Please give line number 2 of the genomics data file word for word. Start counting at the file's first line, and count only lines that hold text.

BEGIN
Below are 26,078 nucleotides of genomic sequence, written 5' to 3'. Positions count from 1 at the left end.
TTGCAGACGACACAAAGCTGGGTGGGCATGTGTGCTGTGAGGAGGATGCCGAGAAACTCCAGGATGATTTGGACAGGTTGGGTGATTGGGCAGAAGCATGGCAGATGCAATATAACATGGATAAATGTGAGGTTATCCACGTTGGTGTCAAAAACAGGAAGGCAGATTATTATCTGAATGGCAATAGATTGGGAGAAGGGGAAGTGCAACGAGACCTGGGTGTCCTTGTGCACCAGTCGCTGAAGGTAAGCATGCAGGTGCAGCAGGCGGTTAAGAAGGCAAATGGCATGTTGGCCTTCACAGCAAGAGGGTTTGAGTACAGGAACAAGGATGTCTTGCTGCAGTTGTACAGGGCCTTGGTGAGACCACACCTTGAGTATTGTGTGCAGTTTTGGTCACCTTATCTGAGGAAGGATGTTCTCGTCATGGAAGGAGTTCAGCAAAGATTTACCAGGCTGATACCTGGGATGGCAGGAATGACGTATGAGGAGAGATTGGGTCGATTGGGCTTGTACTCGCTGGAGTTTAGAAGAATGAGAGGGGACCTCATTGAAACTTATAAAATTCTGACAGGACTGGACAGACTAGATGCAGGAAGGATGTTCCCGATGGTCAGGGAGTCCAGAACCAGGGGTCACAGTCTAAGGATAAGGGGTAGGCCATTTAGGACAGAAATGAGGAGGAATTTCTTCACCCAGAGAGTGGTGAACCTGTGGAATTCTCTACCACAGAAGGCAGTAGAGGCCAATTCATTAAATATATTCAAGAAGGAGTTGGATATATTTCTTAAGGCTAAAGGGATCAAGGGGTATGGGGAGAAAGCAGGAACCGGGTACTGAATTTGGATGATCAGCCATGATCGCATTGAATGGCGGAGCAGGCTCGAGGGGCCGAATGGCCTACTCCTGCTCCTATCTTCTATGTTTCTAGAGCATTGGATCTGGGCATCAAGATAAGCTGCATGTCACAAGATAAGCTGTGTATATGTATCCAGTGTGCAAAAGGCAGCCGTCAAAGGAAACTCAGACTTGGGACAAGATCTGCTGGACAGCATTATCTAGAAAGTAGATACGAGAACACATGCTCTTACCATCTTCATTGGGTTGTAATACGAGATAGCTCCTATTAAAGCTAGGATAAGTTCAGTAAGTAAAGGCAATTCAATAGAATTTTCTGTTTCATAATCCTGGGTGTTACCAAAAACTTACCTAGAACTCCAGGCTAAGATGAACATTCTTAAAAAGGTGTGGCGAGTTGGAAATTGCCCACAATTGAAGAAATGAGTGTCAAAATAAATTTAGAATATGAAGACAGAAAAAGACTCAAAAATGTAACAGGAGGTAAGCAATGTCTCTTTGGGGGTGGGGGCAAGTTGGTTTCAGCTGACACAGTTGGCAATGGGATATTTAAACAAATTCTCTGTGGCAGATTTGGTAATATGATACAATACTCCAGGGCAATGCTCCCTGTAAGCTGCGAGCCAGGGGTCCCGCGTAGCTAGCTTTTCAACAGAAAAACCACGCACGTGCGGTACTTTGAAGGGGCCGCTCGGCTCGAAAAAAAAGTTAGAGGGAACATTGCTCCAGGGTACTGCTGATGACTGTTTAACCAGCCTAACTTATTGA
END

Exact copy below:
TTGCAGACGACACAAAGCTGGGTGGGCATGTGTGCTGTGAGGAGGATGCCGAGAAACTCCAGGATGATTTGGACAGGTTGGGTGATTGGGCAGAAGCATGGCAGATGCAATATAACATGGATAAATGTGAGGTTATCCACGTTGGTGTCAAAAACAGGAAGGCAGATTATTATCTGAATGGCAATAGATTGGGAGAAGGGGAAGTGCAACGAGACCTGGGTGTCCTTGTGCACCAGTCGCTGAAGGTAAGCATGCAGGTGCAGCAGGCGGTTAAGAAGGCAAATGGCATGTTGGCCTTCACAGCAAGAGGGTTTGAGTACAGGAACAAGGATGTCTTGCTGCAGTTGTACAGGGCCTTGGTGAGACCACACCTTGAGTATTGTGTGCAGTTTTGGTCACCTTATCTGAGGAAGGATGTTCTCGTCATGGAAGGAGTTCAGCAAAGATTTACCAGGCTGATACCTGGGATGGCAGGAATGACGTATGAGGAGAGATTGGGTCGATTGGGCTTGTACTCGCTGGAGTTTAGAAGAATGAGAGGGGACCTCATTGAAACTTATAAAATTCTGACAGGACTGGACAGACTAGATGCAGGAAGGATGTTCCCGATGGTCAGGGAGTCCAGAACCAGGGGTCACAGTCTAAGGATAAGGGGTAGGCCATTTAGGACAGAAATGAGGAGGAATTTCTTCACCCAGAGAGTGGTGAACCTGTGGAATTCTCTACCACAGAAGGCAGTAGAGGCCAATTCATTAAATATATTCAAGAAGGAGTTGGATATATTTCTTAAGGCTAAAGGGATCAAGGGGTATGGGGAGAAAGCAGGAACCGGGTACTGAATTTGGATGATCAGCCATGATCGCATTGAATGGCGGAGCAGGCTCGAGGGGCCGAATGGCCTACTCCTGCTCCTATCTTCTATGTTTCTAGAGCATTGGATCTGGGCATCAAGATAAGCTGCATGTCACAAGATAAGCTGTGTATATGTATCCAGTGTGCAAAAGGCAGCCGTCAAAGGAAACTCAGACTTGGGACAAGATCTGCTGGACAGCATTATCTAGAAAGTAGATACGAGAACACATGCTCTTACCATCTTCATTGGGTTGTAATACGAGATAGCTCCTATTAAAGCTAGGATAAGTTCAGTAAGTAAAGGCAATTCAATAGAATTTTCTGTTTCATAATCCTGGGTGTTACCAAAAACTTACCTAGAACTCCAGGCTAAGATGAACATTCTTAAAAAGGTGTGGCGAGTTGGAAATTGCCCACAATTGAAGAAATGAGTGTCAAAATAAATTTAGAATATGAAGACAGAAAAAGACTCAAAAATGTAACAGGAGGTAAGCAATGTCTCTTTGGGGGTGGGGGCAAGTTGGTTTCAGCTGACACAGTTGGCAATGGGATATTTAAACAAATTCTCTGTGGCAGATTTGGTAATATGATACAATACTCCAGGGCAATGCTCCCTGTAAGCTGCGAGCCAGGGGTCCCGCGTAGCTAGCTTTTCAACAGAAAAACCACGCACGTGCGGTACTTTGAAGGGGCCGCTCGGCTCGAAAAAAAAGTTAGAGGGAACATTGCTCCAGGGTACTGCTGATGACTGTTTAACCAGCCTAACTTATTGA